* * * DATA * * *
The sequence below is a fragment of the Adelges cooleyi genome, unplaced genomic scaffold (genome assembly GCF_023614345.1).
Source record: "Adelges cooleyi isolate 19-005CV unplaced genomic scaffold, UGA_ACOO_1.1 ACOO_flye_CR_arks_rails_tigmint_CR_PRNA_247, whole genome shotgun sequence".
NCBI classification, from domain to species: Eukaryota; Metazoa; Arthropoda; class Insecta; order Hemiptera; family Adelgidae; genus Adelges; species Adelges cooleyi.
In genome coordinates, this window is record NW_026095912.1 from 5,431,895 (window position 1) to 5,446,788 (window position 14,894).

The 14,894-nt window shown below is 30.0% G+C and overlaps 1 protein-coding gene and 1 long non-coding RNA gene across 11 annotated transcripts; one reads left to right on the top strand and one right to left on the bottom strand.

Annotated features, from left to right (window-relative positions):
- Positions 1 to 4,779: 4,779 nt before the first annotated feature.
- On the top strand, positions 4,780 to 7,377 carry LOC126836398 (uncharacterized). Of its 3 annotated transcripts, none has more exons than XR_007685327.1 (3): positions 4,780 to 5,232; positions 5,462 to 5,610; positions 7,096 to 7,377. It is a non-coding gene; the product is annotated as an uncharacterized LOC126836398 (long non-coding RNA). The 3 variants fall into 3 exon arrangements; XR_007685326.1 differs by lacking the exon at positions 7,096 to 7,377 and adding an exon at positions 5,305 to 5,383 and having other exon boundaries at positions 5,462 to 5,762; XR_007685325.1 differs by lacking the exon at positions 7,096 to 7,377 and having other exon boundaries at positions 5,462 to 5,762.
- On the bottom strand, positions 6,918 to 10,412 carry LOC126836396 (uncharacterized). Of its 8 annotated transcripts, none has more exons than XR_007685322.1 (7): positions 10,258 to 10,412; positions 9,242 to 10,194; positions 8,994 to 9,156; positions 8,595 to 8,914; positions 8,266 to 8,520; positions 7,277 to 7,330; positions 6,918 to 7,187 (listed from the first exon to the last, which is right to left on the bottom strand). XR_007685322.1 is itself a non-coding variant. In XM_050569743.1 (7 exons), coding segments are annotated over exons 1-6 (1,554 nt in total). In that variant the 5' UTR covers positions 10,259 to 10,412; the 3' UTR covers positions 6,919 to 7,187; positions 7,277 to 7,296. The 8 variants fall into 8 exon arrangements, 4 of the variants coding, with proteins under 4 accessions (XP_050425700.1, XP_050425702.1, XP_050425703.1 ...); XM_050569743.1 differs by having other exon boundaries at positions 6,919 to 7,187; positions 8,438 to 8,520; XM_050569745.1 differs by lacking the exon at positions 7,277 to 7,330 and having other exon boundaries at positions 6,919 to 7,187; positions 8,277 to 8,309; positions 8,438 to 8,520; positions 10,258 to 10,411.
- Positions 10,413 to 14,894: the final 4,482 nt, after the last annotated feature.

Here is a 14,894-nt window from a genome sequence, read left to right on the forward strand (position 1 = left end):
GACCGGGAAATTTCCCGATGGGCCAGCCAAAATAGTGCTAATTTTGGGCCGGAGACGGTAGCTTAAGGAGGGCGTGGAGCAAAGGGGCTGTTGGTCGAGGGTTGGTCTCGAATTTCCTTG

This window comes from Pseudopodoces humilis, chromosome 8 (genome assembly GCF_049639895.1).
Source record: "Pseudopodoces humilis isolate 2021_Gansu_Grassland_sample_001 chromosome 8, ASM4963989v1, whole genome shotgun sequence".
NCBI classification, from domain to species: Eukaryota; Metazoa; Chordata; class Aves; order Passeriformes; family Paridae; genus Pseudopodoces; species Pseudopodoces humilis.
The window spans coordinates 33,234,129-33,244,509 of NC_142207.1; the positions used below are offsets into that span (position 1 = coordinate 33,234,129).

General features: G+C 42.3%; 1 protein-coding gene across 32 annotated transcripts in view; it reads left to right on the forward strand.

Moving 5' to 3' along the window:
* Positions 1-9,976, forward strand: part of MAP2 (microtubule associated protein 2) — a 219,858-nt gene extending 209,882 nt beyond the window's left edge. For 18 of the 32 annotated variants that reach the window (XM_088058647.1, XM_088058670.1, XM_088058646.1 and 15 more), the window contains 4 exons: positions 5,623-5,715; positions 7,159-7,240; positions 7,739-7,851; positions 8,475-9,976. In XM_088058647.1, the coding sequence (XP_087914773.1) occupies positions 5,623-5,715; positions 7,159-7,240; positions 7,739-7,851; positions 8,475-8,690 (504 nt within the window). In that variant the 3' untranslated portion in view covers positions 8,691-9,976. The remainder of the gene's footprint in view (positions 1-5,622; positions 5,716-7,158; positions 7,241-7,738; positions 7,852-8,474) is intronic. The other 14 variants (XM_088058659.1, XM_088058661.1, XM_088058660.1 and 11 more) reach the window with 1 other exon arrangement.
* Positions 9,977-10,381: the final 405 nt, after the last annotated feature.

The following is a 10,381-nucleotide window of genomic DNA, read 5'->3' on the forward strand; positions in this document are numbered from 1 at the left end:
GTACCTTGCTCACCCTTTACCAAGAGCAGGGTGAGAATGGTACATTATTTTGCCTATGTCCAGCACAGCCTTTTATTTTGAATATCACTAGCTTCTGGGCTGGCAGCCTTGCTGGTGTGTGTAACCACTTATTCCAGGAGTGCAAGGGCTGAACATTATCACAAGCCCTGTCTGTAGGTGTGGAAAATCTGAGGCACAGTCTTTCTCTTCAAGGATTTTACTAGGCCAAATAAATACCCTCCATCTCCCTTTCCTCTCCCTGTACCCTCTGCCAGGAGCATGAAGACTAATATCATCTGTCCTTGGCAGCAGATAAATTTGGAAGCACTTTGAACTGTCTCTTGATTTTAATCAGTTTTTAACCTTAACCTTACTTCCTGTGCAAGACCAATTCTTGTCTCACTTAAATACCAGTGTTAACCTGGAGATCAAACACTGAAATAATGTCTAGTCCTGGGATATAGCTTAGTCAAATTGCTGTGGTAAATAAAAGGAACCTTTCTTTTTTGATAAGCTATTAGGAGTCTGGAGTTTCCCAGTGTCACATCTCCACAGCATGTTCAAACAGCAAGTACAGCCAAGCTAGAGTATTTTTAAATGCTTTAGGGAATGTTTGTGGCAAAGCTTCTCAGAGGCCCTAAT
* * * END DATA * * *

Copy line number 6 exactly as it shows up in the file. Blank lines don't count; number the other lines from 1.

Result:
Annotated features, from left to right (window-relative positions):